Introducing PowerPole, a GoPro accessory with some pretty cool features. The PowerPole is designed to add extended reach for people using GoPro camera systems; a necessity when filming yourself skiing down a mountainside, or surfing through those ten foot waves. That's not all though, the PowerPole also has equipped itself with one much needed feature in the modern GoPro system - battery life.
Annie Leibovitz has been pretty busy lately. Fstoppers recently posted her work as part of the "Live Who You Are" campaign for The Corcoran Group; the BTS video for it can be found here. In this campaign for Moncler, Annie pulls out all the stops - acrobats on ladders, backseat canoodling and even a hiker in the form of a Hindu deity (although to be fair, he could also be Buddhist or Jain). In any case, she brings her personal touch to the images.
Sometimes we have the luxury of being at an entire game or tournament or match to get action shots of athletes performing their best. Yet occasionally, if we're like Brett Wilhelm, we are asked to cover the World of X Games Cam Zink Mammoth Flip that only happens once and lasts all of a few seconds. Under that kind of pressure with no "redos," Wilhelm takes us through a refreshingly in-depth BTS video that covers everything from basic composition to gear and how one man can cover three cameras.
With the rise of smartphones and lack of expandable storage locally, many manufactors have been creating storage solutions with options to access over a wireless network connection. While this isn't anything new, it appears as Western Digital is releasing a one-step solution for photographers needing to backup SD cards on location.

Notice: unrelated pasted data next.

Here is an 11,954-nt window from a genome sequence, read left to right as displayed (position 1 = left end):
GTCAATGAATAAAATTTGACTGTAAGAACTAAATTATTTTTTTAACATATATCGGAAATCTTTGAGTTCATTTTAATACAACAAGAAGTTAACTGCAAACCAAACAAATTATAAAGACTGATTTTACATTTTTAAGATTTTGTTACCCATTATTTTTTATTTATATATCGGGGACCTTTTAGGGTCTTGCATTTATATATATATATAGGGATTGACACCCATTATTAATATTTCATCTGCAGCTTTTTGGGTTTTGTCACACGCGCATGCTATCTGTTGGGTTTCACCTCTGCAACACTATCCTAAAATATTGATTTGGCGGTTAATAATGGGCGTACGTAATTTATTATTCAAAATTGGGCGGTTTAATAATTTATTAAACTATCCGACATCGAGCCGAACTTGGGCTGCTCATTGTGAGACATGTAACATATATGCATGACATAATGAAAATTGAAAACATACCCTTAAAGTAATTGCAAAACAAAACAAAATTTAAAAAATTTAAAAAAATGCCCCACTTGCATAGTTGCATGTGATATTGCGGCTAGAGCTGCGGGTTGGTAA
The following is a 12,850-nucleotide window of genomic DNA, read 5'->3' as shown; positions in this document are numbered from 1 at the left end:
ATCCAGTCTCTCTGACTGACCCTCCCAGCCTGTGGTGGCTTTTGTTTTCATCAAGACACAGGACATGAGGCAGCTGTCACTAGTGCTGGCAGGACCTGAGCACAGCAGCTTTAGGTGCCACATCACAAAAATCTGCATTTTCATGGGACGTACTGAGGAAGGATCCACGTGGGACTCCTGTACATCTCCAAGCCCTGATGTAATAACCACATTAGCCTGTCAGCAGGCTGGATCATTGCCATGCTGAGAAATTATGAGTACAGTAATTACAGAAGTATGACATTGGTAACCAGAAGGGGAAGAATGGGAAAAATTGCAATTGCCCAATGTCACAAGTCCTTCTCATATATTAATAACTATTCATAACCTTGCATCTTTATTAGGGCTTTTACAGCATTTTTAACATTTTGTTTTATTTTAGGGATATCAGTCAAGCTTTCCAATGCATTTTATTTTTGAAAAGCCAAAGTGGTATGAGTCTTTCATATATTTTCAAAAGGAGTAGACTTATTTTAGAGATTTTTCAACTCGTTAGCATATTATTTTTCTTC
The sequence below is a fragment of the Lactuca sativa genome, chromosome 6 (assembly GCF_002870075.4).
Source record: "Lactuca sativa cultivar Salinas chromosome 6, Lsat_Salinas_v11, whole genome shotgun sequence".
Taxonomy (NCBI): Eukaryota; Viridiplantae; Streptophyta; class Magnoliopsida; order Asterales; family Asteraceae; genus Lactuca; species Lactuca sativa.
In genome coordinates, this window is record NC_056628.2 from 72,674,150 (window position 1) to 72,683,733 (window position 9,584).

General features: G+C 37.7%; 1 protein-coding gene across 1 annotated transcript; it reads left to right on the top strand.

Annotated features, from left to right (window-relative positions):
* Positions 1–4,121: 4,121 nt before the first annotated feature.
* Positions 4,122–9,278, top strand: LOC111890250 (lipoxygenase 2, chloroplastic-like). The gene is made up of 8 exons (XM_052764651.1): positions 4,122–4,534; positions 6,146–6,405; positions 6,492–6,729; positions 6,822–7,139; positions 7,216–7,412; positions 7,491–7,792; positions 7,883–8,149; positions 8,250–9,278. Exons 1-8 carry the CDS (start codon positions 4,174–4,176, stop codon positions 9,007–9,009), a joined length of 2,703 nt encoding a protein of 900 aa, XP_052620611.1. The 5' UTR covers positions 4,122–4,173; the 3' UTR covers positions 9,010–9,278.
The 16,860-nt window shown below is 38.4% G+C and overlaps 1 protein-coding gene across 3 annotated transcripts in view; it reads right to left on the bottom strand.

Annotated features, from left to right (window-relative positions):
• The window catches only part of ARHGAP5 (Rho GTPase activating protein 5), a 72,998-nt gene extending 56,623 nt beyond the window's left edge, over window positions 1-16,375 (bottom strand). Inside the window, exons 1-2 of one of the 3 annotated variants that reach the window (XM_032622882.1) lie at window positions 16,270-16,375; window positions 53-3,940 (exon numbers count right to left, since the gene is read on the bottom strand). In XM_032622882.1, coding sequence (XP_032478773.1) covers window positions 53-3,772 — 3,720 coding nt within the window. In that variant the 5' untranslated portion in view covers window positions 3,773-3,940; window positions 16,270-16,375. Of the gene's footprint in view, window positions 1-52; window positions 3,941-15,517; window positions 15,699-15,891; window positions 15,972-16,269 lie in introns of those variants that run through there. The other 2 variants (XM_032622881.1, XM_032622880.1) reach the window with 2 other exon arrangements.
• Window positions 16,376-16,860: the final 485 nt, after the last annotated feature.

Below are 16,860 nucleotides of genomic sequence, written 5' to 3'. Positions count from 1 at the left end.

If you listen to the podcast On Taking Pictures, you know that co-host of the program Bill Wadman is a New York-based portrait photographer who's worked with the likes of Seth Godin, Malcolm Gladwell, Philip Glass, Ze Frank, and many, many others. Though his traditional portrait and conceptual work are tremendous in their own right, Bill has gotten quite a bit of attention over the years for his projects such as his critically acclaimed Dancers in Motion, cinematic Drabbles, and the 365 Portrait project that helped him to start it all.
Here’s a fun fact: Vance Creek Viaduct AKA #ThatNWBridge, is no longer accessible to the public, and it’s our fault. That’s right, one of the most iconic landmarks in the PNW is closed. The instagram sensation will have to live on in our memories and #throwbackthursday posts. Thankfully, the rumors of someone falling off being the principal of the closure are unfounded.
Though there are other programs out there that say they can quickly cutout objects from the background via masks and leave you with a clean end result, I've tried a few of those programs and they just don't seem to cut it. The process to create these masks also seem very awkward. Now you can quickly create (pretty darn good) masks on your iPad using Photoshop Mix, a mobile offering from Adobe we told you about earlier this year.
My friend and RIDES Magazine's head photographer Andrew Link is no stranger to Fstoppers. He also happens to be one of the kings of shooting cars with the Westcott Ice Light, which is essentially a handheld LED rod (looks like a flourescent tube) used as a constant daylight temperature light source. After about 6 months of me begging Andrew for him to make one, he has finally created a fantastic and to-the-point tutorial on how to create an epic car portrait with nothing but a camera, tripod, and the Ice Light.